I’ve been trying to do a little catch-up reading on the Progressive era and I think that the death of Norman Mailer is an opportune time for contrast. I have a fairly wide personal conservative streak and the romanticism, irrationalism, experimentalism, bar-brawling, violence and lawlessness of Mailer and his ilk has always provoked a violent rejection in me. Reading Norman Podhoretz’s indictments of this crowd in Ex-Friends, all due salt accounted for, made me pretty embarrassed to be partly in a position as a leftist to have to defend or at least account for the really inexcusable and discrediting behavior of these people.
But when I read about the reformism in the service of essentially conservative ends that constituted the early Twentieth Century Progressive movement, I realize how much more genial the anti-moralism of 1950s and 1960s is to me than early Progressivism. Do-gooders and small-minded busy-body conformists are intolerable. Mailer-esque lawlessness makes me embarrassed; the moralism of the early progressives makes me taste a little vomit in the back of my throat. Carrie Nation can suck my low-hanger. Gloria Steinem is another story. The benefits of real freedom — the freedom of the mind and the spirit — are worth the collective running a little risk of chaos. This doesn’t mean that I am against broad, collectivist systematization. The post-war experiment — both governing systems and mass movements such as feminism — seems to be ample demonstration that large liberal social programs are completely compatible with a radically individualist morality. In fact, it may be one of its prerequisites. Unless I am mistaken, I believe that is conservatism’s very critique of the project.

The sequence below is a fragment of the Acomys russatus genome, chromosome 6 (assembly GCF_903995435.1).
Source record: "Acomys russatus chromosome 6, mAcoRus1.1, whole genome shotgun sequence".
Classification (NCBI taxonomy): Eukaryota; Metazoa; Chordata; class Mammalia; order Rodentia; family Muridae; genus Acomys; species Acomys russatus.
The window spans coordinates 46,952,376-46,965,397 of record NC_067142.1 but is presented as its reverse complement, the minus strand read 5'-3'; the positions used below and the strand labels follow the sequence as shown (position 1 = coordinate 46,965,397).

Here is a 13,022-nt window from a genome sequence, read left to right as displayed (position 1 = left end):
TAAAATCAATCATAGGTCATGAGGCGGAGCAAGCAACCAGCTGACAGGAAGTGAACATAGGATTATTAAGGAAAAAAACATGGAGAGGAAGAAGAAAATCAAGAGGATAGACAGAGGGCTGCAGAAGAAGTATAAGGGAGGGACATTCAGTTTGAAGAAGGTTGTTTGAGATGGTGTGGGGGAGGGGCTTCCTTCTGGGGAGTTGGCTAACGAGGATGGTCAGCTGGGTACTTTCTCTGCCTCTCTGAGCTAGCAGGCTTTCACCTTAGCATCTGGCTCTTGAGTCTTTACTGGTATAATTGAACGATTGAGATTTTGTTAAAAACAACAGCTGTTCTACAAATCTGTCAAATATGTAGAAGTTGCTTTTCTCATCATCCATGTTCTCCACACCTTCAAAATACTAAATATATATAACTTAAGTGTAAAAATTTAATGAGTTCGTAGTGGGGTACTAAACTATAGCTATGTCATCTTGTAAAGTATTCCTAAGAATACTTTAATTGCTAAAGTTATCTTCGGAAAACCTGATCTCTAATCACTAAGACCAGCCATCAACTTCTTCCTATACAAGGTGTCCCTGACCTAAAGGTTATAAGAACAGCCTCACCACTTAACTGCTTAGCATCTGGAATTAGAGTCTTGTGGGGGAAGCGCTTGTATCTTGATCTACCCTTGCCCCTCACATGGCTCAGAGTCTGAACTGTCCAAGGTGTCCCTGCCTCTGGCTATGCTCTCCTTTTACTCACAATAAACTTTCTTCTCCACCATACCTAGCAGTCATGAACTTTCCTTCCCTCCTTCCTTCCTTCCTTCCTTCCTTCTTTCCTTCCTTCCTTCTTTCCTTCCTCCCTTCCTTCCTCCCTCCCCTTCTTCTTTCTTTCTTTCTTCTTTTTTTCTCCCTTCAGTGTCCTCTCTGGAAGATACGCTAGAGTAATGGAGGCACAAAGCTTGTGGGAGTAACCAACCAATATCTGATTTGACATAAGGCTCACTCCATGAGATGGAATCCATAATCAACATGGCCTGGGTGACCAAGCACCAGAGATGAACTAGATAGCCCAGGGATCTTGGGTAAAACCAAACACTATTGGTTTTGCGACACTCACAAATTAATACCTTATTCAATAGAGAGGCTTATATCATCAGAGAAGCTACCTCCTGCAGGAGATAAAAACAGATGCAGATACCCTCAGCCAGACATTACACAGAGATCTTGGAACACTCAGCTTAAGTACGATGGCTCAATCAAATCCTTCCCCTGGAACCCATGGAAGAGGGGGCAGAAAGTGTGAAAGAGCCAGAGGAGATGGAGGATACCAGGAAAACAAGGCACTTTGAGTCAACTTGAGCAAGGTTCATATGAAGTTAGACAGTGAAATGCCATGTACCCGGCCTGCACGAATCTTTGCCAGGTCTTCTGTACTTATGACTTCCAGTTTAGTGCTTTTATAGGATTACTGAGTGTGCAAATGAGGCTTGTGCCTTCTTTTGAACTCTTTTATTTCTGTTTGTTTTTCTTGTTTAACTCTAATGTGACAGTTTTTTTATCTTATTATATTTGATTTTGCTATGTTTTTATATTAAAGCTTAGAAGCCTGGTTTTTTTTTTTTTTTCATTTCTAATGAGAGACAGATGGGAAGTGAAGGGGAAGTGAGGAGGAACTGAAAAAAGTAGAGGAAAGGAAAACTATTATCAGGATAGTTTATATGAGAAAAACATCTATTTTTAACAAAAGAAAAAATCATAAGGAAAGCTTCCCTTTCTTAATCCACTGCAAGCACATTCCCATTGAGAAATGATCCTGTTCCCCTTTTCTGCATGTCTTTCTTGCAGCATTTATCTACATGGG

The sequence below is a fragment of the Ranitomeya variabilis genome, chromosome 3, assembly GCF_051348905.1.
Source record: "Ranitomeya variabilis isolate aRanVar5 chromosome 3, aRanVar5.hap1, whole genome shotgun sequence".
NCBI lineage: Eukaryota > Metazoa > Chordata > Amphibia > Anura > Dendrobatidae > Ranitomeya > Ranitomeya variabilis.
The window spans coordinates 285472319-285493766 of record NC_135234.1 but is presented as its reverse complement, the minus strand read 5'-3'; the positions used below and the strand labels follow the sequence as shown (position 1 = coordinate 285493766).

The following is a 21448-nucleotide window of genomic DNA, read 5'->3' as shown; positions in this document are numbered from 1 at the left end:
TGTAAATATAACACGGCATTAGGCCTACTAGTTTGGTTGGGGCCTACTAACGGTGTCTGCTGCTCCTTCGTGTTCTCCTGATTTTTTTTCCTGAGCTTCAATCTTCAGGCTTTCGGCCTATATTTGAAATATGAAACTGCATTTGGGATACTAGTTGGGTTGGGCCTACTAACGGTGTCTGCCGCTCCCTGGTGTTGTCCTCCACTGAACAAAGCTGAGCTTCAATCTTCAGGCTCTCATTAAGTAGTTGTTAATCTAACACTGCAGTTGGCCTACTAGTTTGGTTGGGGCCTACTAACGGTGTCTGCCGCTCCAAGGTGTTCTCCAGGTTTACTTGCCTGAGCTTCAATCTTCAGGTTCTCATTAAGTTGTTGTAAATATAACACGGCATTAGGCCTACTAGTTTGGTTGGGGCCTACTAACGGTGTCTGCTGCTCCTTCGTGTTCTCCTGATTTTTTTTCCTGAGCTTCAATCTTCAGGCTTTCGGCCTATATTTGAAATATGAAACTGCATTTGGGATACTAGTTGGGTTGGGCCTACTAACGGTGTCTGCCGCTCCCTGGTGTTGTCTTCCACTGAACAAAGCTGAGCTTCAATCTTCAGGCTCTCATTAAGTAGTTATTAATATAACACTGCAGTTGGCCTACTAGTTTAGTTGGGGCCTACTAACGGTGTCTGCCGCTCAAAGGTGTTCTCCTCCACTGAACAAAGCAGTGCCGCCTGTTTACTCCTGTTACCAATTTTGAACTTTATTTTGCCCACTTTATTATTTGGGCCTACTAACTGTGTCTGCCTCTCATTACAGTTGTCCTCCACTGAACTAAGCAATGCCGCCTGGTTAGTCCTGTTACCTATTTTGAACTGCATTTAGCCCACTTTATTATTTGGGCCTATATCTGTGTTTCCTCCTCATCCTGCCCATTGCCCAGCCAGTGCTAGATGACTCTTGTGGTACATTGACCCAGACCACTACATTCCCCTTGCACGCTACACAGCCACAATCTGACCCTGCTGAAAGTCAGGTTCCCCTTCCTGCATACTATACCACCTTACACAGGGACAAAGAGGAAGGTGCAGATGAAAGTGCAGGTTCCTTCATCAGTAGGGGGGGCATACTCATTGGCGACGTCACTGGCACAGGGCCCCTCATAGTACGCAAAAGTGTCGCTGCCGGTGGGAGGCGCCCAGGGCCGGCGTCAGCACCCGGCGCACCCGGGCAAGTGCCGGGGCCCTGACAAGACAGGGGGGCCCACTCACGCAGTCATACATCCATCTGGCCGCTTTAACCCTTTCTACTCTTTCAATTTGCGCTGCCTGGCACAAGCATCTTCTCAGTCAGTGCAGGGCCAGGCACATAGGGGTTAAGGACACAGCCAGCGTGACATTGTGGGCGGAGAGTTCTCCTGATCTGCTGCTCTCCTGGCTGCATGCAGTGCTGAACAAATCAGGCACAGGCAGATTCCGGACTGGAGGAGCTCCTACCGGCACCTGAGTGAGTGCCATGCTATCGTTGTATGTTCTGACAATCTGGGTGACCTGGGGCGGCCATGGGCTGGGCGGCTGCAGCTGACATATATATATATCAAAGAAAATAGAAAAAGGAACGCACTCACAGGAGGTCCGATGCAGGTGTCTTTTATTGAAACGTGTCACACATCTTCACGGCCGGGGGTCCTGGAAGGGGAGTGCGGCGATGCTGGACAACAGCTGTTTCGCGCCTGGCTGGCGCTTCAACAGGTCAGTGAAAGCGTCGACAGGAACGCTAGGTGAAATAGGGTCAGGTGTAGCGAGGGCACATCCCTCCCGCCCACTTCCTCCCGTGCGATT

As much as Jean-Paul Sartre strikes me as a poser and essentially derivative in his philosophy, I find myself thinking that existentialist self-determination and radical difference are the proper minimalist configuration of society. A sort of sincerely and deeply felt mass Sartian existentialism seems to me the major division between pre-War Progressivism and post-War cultural liberalism. Our decadence and essential self-involvement — perhaps problematic in the face if the monolithic and variably fascist societies — is the End of History. But as Fukuyama has pointed out, progress is not smooth and consistent. It may be one step back, two steps forward. We shouldn’t fret too much about that; we should just be mindful of just how big some of those steps might be.